The only team that hangs on to the old AFC West style of play is the Oakland Raiders, who haven’t had a solid rusher since Marcus Allen and Bo Jackson donned pads for the silver and black. And not surprisingly, since teams in this division truly are beat up in the trenches, the Raiders have not tasted success of late. This year will mark a change in the AFC West, however, as the Chiefs and Chargers are inching toward the Broncos, who have long held top billing in what is arguably the toughest division in football.

Denver 10-6
Kansas City 9-7
San Diego 8-8
Oakland 4-12

DENVER (13-3, 1st AFC West)
OFFENSE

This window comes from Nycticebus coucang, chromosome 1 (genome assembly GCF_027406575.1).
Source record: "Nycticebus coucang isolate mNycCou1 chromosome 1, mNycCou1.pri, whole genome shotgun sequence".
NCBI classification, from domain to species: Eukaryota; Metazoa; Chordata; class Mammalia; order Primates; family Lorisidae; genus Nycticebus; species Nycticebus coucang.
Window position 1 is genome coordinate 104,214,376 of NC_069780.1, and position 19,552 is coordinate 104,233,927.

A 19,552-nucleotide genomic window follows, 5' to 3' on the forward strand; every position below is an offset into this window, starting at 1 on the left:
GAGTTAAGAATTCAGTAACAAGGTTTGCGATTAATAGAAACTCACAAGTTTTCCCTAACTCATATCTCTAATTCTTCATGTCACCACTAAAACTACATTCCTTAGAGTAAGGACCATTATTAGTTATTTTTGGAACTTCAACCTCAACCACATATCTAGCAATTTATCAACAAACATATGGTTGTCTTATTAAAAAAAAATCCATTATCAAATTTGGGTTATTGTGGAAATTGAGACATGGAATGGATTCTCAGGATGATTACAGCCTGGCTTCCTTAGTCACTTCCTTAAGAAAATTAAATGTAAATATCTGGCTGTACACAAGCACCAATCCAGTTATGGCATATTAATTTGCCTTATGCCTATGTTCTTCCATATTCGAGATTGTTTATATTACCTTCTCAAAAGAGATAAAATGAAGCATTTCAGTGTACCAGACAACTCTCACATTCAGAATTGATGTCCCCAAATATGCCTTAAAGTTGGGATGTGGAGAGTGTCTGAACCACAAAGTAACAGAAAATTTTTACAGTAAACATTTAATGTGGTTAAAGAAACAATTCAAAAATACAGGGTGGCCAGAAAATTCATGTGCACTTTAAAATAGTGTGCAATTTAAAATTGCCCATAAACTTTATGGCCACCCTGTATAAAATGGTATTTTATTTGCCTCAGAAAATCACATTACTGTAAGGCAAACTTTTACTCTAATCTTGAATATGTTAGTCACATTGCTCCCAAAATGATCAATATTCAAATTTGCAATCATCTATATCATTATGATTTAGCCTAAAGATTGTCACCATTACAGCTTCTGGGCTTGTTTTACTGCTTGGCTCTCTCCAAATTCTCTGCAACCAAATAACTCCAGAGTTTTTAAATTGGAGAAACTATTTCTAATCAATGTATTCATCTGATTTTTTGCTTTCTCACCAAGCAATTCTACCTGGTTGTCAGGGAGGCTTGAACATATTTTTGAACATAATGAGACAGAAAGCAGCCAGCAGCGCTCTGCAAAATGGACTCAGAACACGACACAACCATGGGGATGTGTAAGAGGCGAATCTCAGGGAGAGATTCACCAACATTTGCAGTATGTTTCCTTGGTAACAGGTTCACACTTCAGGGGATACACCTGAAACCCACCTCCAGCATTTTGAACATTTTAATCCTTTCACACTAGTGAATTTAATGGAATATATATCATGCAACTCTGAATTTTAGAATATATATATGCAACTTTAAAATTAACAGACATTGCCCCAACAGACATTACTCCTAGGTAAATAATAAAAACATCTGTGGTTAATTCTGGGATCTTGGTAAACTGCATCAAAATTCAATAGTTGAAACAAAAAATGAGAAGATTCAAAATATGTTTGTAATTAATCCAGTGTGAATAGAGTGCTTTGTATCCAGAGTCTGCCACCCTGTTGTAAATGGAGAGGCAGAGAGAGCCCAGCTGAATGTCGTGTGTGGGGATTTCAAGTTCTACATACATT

The Denver offense relies on a solid running game to open up the vertical passing routes for Jake Plummer. Without that passing game, the Broncos are strictly a one-dimensional team and when Plummer is hurried, bad things usually happen. Plummer is in a make-or-break year at the quarterback position; his understudy, Jay Cutler, is just waiting for him to make a mistake. Cutler has a stronger arm, is taller and bigger and in the preseason he threw for 180 yards and 2 touchdowns in the finale. But even Cutler knows Plummer has that intangible, that Joe Montana-esque/Brett Favre-like quality you don’t see everyday: Jake the Snake is a winner. And as long as Plummer continues to win games not just with his arm, which can be accurate (he had a 60 percent completion percentage with 18 TD’s last year) but also with his feet, Denver should be the top team in the division. The running back position is somewhat up in the air with Mike Anderson gone, but the Bells, namely Mike and Tatum, will pick up the void. Tatum rushed for 921 yards and 8 scores last year and fullback Cecil Sapp will be called upon to clear room for the duo. At wideout Javon Walker joins the Broncos after several successful years in Green Bay hauling in passes from Favre. Walker hopes to have fully recovered from his injury and be back at full strength for the Broncos. Rod Smith returns to the team for his 13th season, having caught 85 passes for 1,100 yards. It’s hoped that Walker is able to take some pressure off of Smith and the Bronco tight end is always a vital part of the offense. Though Stephen Alexander has seen success as an NFL tight end, he has yet to see much in Denver (170 yards, 1 TD) despite playing in all 16 games last year. Two rookies to watch would be big Tony Scheffler (6’5″) and Chad Mustard, who other than Pacman Jones, has one of the more unique names in the league. Will he cut the mustard? We’ll just have to wait and see. And there’s good news in the Bronco O-line; they’re all back and ready to go. If this unit stays healthy, gets production from its running game and gives Plummer time to pick apart defenses, Denver could have its best offensive season in years.